You’ve got a whole summer on your hands. Why not check out the 11 Brandywine museums and gardens via the Brandywine Treasure Trail Passport? On sale now at each of the member organizations, the passport gives you free admission to attractions such as Longwood Gardens, Delaware Art Museum, Winterthur, Brandywine River Museum, Hagley and more. A $75 passport for one-time admission to any attraction saves a family of five $380, and there’s no limit on the number of places you can visit in a day, and it’s good till Sept. 2. “The whole experience is so rich, so beautiful,” says Sara Teixido, chair of the Brandywine Museums and Gardens Alliance. “Whether your interest is history, art, gardens or the outdoors, there really is something for everyone in the family.” Individual passports are available, too. 800-489-6664, visitwilmingtonde.com/passport
Never Enough Wyeth
A small island off the coast of Maine, Monhegan has long lured artists with its dramatic ocean vistas, rugged landscapes, and inspiring scenes of men struggling against nature. The exhibition “Jamie Wyeth, Rockwell Kent and Monhegan” examines the fascination that Monhegan and its people held for both Kent (1882-1971) and Wyeth (b. 1946). Though the two artists never met, their paintings, when viewed together, depict a century’s worth of Monhegan life and landmarks from vantage points most other artists never saw. The exhibition will include some of Wyeth’s most recent paintings and works from his personal collection of Kent seascapes. If you go, you’ll also see the debut of a new painting by Wyeth. View the exhibit through Nov. 17. And don’t forget about guided tours of the Andrew Wyeth Studio and the N.C. Wyeth House and Studio. Explore the connection between art and life during an individual tour or package. Art of Andrew Wyeth Studio Tour, on Mondays and Tuesdays through Nov. 19, lets you immerse yourself in the art of Andrew Wyeth with a visit to the location where many of his finest works were painted. The program begins with a docent-led tour of the museum’s renowned Wyeth Galleries, followed by a lunch in the museum restaurant overlooking the scenic Brandywine Creek. After lunch, board a shuttle bus for a short ride to the studio where, surrounded by the tools of the artist as he left them, a guide will discuss Wyeth’s creative process. On Wednesdays, Fridays and Saturdays, tour all three studios, fascinating spaces where three generations of Wyeths have painted. A docent-led tour of the Wyeth galleries provides an introduction to the family. (610) 388-2700, brandywinemuseum.org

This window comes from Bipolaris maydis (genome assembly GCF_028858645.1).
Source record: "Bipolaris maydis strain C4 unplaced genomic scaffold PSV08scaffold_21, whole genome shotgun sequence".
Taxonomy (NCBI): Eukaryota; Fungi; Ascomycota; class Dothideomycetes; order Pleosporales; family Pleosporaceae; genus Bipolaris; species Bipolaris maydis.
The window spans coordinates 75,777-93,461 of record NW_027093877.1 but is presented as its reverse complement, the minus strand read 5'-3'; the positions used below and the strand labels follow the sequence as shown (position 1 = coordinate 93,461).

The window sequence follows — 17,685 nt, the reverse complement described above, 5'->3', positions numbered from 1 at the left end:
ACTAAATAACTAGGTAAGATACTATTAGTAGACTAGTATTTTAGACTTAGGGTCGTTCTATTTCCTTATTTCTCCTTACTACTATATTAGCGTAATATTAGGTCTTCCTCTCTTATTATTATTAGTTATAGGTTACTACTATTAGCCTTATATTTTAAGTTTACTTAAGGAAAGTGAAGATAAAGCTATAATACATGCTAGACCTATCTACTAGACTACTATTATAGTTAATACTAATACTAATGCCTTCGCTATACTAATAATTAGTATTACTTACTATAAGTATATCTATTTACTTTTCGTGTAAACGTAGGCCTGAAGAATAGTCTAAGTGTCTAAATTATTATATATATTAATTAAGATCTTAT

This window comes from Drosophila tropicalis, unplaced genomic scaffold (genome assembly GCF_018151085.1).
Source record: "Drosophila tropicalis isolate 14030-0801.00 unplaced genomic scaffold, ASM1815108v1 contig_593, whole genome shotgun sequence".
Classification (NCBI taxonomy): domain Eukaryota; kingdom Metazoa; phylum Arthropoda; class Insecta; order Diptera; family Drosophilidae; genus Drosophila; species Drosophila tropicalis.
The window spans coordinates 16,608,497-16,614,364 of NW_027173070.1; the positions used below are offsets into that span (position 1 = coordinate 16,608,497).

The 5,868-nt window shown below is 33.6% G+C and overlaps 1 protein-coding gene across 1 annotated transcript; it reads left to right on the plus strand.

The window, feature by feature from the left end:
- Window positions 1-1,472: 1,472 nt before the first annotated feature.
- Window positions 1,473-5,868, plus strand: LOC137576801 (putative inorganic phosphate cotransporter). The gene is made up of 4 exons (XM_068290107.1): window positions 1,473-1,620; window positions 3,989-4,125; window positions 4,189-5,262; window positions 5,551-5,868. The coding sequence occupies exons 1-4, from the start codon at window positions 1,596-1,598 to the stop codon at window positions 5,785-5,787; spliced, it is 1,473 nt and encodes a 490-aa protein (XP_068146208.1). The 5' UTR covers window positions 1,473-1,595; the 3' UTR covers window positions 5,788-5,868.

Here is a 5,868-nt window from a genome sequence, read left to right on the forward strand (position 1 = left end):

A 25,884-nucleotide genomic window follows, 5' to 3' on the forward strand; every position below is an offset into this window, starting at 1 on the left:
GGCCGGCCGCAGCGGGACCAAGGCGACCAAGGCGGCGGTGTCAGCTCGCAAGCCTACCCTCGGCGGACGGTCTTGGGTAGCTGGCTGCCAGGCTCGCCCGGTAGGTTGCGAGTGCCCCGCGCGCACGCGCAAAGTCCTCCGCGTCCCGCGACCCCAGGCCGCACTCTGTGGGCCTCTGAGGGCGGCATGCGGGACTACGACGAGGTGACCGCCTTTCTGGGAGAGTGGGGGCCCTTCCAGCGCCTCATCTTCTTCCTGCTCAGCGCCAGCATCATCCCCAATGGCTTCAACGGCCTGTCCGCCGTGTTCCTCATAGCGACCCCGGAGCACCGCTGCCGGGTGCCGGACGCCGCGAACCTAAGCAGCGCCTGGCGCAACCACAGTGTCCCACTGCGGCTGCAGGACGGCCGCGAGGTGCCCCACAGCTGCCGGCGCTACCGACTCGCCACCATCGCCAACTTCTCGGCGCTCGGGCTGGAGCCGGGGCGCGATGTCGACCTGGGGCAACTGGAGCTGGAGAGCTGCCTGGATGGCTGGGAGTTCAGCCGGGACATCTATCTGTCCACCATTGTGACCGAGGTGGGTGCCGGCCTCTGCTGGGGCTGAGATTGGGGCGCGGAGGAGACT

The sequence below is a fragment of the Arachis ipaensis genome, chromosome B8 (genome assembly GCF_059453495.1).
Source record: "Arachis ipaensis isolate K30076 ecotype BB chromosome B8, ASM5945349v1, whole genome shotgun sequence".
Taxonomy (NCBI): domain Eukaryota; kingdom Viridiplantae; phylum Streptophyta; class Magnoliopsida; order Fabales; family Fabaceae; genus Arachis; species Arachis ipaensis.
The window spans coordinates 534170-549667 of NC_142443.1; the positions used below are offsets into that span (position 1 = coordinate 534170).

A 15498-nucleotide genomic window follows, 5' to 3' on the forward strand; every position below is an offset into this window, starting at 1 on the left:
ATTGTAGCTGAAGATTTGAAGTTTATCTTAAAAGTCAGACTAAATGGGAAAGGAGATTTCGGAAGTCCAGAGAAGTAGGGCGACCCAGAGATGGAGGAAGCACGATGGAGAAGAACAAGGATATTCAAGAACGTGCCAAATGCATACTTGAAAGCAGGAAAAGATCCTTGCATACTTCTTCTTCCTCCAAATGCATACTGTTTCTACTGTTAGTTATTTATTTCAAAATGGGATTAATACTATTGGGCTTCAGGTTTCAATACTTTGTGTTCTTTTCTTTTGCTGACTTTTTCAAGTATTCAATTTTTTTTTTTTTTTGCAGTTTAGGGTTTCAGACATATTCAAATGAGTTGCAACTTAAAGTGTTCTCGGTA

A New Twist
Coming soon to the Delaware Art Museum, “French Twist: Masterworks of Photography from Atget to Man Ray” features 100 vintage prints from the golden age of French photography. The exhibition celebrates the variety and inventiveness of native and immigrant photographers working in France from 1910 till 1940, encompassing Eugène Atget’s lyrical views of Paris streets and gardens, Man Ray’s surrealist experiments, and Henri Cartier-Bresson’s pioneering photojournalism, as well as works by Ilse Bing, Brassaï, Jacques-Henri Lartigue, André Kertész, and Dora Maar. See it June 29-Sept. 25.
Currently at Delaware Art Museum, Delaware College of Art and Design professor Alexi Natchev has his work exhibited in “Imagined Places: The Art of Alexi Natchev” through Aug. 4. The illustrator, born and educated in Sofia, Bulgaria, has illustrated 17 children’s books, collaborating with major authors and publishers, since moving to the United States in 1990. His work has been shown in many international exhibitions and he has received several national awards. His illustrations conjure up an imaginary world of playful creatures, fairy-tale places, folktales and more. “Imagined Places” features over 60 works by Natchev, including paintings and prints representing the range of his career as an artist and illustrator. See how he researches the art and literature of a region for his illustrations in order to create a sensitive balance between fantasy and believability. “Alexi Natchev is deservedly celebrated for his colorful and imaginative children’s books and is an accomplished printmaker with impressive fluency in various techniques,” says Mary F. Holahan, curator of illustration. “We are thrilled to be able to display the whimsical and sometimes enigmatic illustrations of such a distinguished artist of our region.” 571-9590, delart.org